The HR Juggler

Posts Tagged ‘Recruitment

So, I’ve never written a blog post quite like this one before…but I’m quickly learning that experimentation is a good thing… ūüėČ

I’m hiring for a couple of roles in my HR team and I would love to be able to make my first social media hire. And clearly I’m biased, but I genuinely think they are great opportunities to work in a fantastic and friendly HR team and be part of a great business. All roles are London-based¬†in our Farringdon office and I’d love to hear from you if you like the sound of one of them, or if you know someone who may be interested.

Interim Senior HR Manager (12 months) Р£45k

This is a generalist role, working closely with the sales team and managing an HR Advisor and HR Assistant. ER issues, change management, influencing at a senior level, setting and driving the HR  agenda for this area will be dynamic and exciting and will require someone with strong experience of generalist HR roles, potentially also with a sales organisation.

HR Assistant Р£20k 

This is a great starter HR role for someone who ideally has at least a little work experience already and wants to develop their career in HR. The role will cover all of the payroll and benefits administration, as well as providing a great introduction to all aspects of HR. We have a great track record of really developing our HR Assistants and many of them stay with us and progress to HR Advisor or Manager level, or often beyond.

PA Р£22k

I’m a little shy about this role as it’s for me and I definitely need some organising! Diary management, travel, administration, projects and all round life-enhancing organisation skills…oh yes and a fabulous boss, obviously ūüėČ

So, that’s it. A very different blog post and quite an experiment to see if I get any good CVs. I would truly love to recruit someone via a recommendation of one of you lovely blog readers or via Twitter or LinkedIn…and I will of course keep you posted!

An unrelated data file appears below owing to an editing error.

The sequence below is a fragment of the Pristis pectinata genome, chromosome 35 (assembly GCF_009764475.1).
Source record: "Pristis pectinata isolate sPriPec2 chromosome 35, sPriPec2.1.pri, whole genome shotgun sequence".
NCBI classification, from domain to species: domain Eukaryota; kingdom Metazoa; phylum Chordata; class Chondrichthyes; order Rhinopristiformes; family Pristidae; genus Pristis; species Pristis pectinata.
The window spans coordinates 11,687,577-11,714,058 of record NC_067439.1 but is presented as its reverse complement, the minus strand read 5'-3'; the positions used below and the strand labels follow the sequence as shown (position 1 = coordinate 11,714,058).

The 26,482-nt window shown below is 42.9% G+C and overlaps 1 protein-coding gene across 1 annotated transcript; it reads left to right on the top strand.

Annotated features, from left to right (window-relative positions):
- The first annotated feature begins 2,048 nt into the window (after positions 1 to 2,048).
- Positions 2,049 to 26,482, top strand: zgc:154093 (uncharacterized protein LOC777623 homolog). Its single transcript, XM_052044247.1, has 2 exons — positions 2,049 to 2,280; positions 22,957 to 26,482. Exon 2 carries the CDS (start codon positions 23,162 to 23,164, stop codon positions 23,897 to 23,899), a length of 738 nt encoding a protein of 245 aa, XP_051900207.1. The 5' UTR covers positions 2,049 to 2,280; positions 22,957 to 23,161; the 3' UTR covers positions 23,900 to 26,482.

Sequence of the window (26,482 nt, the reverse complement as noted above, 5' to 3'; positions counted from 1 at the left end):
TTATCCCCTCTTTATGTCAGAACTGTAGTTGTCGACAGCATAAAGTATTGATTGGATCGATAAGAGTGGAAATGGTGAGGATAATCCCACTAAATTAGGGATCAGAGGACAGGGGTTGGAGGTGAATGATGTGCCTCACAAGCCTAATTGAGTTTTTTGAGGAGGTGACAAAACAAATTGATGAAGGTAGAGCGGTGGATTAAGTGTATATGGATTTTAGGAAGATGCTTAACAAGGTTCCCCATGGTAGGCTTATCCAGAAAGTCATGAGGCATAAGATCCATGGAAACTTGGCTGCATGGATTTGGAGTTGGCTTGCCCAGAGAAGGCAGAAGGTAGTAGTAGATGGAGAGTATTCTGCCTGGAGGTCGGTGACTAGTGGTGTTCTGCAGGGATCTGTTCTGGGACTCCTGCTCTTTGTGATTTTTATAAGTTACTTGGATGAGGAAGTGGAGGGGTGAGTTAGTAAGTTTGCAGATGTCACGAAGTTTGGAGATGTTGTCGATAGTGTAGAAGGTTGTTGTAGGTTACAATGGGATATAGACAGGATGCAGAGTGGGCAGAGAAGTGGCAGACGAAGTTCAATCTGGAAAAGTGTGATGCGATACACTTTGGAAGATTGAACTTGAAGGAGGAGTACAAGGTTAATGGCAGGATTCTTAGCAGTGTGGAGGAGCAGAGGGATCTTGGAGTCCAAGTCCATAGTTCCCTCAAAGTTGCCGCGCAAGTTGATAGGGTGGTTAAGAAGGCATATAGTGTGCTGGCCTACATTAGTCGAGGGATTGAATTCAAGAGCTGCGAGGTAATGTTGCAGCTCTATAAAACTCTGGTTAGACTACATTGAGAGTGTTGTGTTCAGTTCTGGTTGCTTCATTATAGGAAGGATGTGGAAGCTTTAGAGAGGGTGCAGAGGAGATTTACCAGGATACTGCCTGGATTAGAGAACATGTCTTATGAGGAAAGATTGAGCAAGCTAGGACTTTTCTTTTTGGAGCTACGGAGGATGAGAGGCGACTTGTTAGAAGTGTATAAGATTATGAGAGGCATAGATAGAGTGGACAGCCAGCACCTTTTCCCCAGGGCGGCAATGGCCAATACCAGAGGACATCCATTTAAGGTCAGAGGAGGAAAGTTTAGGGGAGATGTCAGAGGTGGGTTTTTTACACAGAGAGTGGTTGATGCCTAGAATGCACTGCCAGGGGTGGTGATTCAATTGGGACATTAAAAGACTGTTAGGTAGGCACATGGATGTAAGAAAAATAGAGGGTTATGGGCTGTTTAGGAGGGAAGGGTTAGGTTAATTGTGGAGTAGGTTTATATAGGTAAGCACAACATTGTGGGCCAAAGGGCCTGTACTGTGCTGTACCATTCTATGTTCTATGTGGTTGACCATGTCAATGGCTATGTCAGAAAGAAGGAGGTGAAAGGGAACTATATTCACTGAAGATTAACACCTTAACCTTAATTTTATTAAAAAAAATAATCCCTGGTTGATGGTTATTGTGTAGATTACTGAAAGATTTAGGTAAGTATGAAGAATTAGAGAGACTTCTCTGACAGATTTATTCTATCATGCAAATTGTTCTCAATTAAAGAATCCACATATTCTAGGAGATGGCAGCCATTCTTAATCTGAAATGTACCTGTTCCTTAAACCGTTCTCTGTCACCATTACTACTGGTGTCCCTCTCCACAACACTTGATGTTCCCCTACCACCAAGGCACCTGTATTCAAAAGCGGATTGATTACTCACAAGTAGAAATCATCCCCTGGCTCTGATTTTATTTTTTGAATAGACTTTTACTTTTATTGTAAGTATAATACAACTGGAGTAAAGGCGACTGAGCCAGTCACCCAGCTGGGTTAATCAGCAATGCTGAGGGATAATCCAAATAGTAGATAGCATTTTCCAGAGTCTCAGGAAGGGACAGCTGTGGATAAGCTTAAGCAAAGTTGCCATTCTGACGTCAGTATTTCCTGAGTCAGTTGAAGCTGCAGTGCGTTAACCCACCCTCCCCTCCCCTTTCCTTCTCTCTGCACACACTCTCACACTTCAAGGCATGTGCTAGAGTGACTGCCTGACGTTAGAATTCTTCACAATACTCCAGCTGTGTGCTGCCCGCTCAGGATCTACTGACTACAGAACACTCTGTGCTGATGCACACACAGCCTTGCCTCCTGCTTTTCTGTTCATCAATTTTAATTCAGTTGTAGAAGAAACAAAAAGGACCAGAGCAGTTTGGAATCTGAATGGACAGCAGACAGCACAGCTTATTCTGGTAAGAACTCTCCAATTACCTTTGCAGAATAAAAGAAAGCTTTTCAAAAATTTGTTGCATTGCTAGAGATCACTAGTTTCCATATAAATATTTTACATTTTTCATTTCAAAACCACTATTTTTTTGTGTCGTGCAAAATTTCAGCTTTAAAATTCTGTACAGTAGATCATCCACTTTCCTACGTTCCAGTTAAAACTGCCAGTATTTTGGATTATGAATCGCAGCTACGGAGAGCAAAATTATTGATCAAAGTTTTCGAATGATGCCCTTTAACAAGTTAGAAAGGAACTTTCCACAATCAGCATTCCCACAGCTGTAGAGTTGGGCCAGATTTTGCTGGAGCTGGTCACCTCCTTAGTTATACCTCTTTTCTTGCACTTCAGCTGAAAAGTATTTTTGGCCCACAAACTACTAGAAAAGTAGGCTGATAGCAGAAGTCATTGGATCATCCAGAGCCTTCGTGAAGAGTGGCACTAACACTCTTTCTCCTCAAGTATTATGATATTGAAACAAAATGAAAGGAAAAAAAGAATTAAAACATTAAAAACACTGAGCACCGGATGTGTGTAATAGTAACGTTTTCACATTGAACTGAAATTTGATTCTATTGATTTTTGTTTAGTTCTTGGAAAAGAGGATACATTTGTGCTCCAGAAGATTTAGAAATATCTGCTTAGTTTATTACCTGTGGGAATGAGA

You can connect with me on here or on Twitter (@AlisonChisnell) or on LinkedIn…I’d love to hear from you!

I am fascinated by how different organisations select their leaders.

My church is in the process of recruiting a youth minister and a potential candidate came to visit today. During the children’s talk, she was ‘interviewed’ and children read out all manner of apparently random questions, which she then had to answer spontaneously in fromt of the 200 or so people present. ¬†Questions included –

  • do you prefer ice skating or roller-skating?
  • would you rather go to Disneyland or Darfur?
  • do you prefer taking a bath or a shower?
  • would you rather be an artist or a scientist?

It was interesting on many levels, not least because there were no generally known selection criteria, other than perceived cultural fit and ability to communicate effectively. In principle, none of the questions would necessarily have right or wrong answers, but they were surprisingly revealing – it turns out she didn’t know where Darfur was and chooses to take a shower directly after every bath. To what degree either of these things matter remains to be seen…knowedge of humanitarian crises and an environmental awareness could potentially be seen as important…but then perhaps honesty is a more powerful trait than an ability to negotiate questions with political correctness. It comes back to the selection criteria (and whether there is one!).

For the candidate, the whole day was to be a prolonged interview and selection exercise: she participated in the children’s sunday school activities, she was due to host a lunch for 20 so church members in their twenties, she was to meet with the deacons (church leaders) and then lastly preach at the evening service. After all of that, the church members will meet and vote on whether they would like to make her an offer.